Borrowers Lose Leverage as Corporate Bond Buyers Grab the ReinsBy
Investment-grade borrowers are paying more to sell debt
This shift has put bond investors in the driver’s seat
The high-grade bond market has turned from borrower paradise to borrower ... purgatory.
Investors have forced investment grade-bond issuers in the U.S. to pony up more money to sell top-notch bonds over the past month. After paying little in so-called new issue concessions, borrowers are now regularly forking over a premium of more than 10 basis points as more investors become choosy about the debt they buy.
This is a major shift that has put buyers in the driver’s seat after companies paid almost nothing to sell a massive amount of debt over the last two years.
The combination of a recent flood of bond sales to fund acquisitions, fewer foreign investors due to higher hedging costs, a rush of cash from abroad into the pockets of American corporations due to tax reform, and the Federal Reserve raising rates has created the new dynamic. Borrowers are now trying to figure out whether the shift is a passing trend or the new normal.
“Tighter monetary policy, higher cash rates and the U.S. government’s need to finance an annual deficit are pushing investors into cash, U.S. Treasuries and non-USD bonds,” Wells Fargo & Co. head of credit strategy George Bory wrote in a recent note.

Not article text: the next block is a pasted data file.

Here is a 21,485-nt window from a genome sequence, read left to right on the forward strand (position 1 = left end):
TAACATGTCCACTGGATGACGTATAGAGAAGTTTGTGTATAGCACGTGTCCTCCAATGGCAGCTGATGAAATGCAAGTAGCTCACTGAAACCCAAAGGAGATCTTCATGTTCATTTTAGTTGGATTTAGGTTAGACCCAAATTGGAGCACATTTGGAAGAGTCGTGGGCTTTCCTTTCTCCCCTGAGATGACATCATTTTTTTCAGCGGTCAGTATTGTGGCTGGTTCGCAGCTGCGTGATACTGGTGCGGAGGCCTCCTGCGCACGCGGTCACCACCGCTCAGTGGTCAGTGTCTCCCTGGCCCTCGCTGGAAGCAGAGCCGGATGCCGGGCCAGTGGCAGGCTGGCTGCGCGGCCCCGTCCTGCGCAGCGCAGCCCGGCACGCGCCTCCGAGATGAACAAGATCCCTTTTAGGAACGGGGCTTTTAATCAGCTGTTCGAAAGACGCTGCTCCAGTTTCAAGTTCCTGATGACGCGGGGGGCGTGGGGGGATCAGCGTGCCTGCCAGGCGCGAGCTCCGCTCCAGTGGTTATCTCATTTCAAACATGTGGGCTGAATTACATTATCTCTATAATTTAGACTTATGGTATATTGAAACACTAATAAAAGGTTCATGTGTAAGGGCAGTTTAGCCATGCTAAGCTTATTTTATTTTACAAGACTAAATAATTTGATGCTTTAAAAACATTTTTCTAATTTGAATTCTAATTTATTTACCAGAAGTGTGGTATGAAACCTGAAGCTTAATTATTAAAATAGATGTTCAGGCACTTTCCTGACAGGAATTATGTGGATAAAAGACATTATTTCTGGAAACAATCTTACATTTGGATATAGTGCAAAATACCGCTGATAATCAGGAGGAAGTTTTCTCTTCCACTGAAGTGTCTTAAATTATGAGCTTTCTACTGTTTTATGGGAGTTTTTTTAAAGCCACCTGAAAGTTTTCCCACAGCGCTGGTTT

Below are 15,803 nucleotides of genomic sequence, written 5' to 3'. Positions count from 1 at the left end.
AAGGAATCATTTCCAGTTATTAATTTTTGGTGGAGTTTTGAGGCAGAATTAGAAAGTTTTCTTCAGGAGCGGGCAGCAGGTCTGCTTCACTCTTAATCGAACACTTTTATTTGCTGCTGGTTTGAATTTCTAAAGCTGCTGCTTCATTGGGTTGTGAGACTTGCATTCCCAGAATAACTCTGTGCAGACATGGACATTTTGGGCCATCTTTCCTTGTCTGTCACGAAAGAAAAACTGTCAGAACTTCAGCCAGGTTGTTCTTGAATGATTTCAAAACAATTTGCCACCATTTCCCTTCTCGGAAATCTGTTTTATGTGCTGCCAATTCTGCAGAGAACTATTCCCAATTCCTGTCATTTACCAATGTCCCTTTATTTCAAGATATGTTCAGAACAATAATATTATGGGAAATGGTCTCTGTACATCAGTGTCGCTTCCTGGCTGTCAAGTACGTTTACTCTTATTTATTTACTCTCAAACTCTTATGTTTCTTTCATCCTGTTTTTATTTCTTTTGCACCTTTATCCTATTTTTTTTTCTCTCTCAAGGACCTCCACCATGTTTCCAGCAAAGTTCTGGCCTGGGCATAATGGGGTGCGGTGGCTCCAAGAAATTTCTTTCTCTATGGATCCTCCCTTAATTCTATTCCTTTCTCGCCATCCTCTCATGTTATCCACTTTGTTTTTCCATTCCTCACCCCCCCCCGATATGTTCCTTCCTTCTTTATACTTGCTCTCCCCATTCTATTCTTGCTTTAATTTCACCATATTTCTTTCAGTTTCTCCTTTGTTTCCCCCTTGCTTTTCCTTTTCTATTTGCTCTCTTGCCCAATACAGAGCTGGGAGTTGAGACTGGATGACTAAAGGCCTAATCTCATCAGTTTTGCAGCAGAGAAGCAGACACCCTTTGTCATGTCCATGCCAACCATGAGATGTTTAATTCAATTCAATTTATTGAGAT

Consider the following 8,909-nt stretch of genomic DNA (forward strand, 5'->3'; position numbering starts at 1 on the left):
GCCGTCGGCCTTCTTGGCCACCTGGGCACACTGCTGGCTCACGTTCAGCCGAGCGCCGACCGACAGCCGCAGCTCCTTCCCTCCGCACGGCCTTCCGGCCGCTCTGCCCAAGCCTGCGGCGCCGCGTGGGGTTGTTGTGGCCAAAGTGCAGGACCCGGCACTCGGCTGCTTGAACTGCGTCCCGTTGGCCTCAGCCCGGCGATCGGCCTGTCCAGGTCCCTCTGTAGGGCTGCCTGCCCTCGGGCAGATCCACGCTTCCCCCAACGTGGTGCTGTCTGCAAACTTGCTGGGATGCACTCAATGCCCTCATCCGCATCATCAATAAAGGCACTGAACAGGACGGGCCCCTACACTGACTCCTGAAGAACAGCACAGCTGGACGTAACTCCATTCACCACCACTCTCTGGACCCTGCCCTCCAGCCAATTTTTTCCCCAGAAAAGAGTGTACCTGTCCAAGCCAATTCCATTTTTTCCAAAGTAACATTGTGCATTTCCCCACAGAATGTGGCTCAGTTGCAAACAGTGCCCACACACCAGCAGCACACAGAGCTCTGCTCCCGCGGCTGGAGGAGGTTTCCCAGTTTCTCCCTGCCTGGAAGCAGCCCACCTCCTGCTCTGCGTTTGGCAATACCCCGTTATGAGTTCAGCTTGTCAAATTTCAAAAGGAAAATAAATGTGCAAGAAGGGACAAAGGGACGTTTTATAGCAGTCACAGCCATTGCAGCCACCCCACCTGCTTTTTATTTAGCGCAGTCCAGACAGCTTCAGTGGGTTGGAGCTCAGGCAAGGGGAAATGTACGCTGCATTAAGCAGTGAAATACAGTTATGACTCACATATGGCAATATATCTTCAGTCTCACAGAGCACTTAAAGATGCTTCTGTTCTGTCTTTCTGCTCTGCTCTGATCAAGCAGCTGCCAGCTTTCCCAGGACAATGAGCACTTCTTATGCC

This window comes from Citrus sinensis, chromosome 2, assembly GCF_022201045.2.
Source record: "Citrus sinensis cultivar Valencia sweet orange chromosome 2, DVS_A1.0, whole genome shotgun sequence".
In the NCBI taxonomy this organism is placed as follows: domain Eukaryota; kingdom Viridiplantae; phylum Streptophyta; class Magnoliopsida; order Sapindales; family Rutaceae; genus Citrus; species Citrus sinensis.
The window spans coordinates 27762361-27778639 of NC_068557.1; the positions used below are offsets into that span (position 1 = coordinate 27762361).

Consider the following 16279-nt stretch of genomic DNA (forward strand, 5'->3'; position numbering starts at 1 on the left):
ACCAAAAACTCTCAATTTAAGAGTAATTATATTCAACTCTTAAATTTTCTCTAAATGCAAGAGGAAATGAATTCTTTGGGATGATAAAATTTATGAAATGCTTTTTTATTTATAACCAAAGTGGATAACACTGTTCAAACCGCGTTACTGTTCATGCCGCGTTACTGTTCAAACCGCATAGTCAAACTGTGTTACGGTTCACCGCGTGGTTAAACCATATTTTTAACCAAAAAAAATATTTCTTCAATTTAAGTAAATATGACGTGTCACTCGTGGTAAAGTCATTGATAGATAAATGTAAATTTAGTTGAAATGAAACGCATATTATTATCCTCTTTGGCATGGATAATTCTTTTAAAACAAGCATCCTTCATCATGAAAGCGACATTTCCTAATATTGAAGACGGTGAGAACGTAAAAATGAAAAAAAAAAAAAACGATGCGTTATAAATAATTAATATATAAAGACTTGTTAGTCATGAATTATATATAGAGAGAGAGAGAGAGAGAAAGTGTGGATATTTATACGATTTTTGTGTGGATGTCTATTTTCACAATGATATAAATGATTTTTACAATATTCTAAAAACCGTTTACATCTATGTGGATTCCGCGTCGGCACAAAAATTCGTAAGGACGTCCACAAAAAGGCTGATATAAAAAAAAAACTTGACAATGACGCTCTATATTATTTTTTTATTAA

Last year, there was a wave of investment-grade bond refinancing as companies took advantage of the lowest borrowing costs in a generation. Apple Inc. was a standout, selling $30 billion of debt through five separate sales. But it didn’t matter who the issuer was. Orderbooks grew to at least three times the size of the deal while the premium paid to issue new debt was almost nothing or even negative.
Fast forward to now. All that borrowing is beginning to creep up on companies. Supply is down 20 percent from a year earlier as tax reform and higher interest rates have weighed on the primary market. Some issuers are paying whopping double-digit premiums as deals aren’t as oversubscribed. Financial research firm CreditSights Inc. said it doesn’t expect Apple to bring a bond deal this year following last year’s deluge.
While it would seem that a drop in supply would translate into cheaper borrowing costs, a recent flood of large high-grade deals and fewer buyers from abroad ate away at borrowers ability to negotiate better terms. CVS Health Corp.’s $40 billion deal earlier this month to fund its acquisition of Aetna Inc. is an example of a big sale that soaked up investors’ appetite and dampened demand across the market.
“Spreads in U.S. investment-grade bonds may not recover until after a backlog of M&A and general corporate financing works through the system,” Goldman Sachs Group Inc. credit analyst Amanda Lynam wrote in a note.
The reduction in foreign investors has also made it more costly to sell debt. Lynam points to weaker Treasury International Capital flows data that suggested the appetite abroad for U.S. corporate bonds has shrunk due to the rising cost of hedging currency risk, which cuts away at the yield for investors outside of America.
While foreign investors may remain absent for the foreseeable future, Goldman said the path for issuers may become less difficult as the trends of big deals and repatriation begin to fade.
But in the meantime, borrowers will have to wait and see.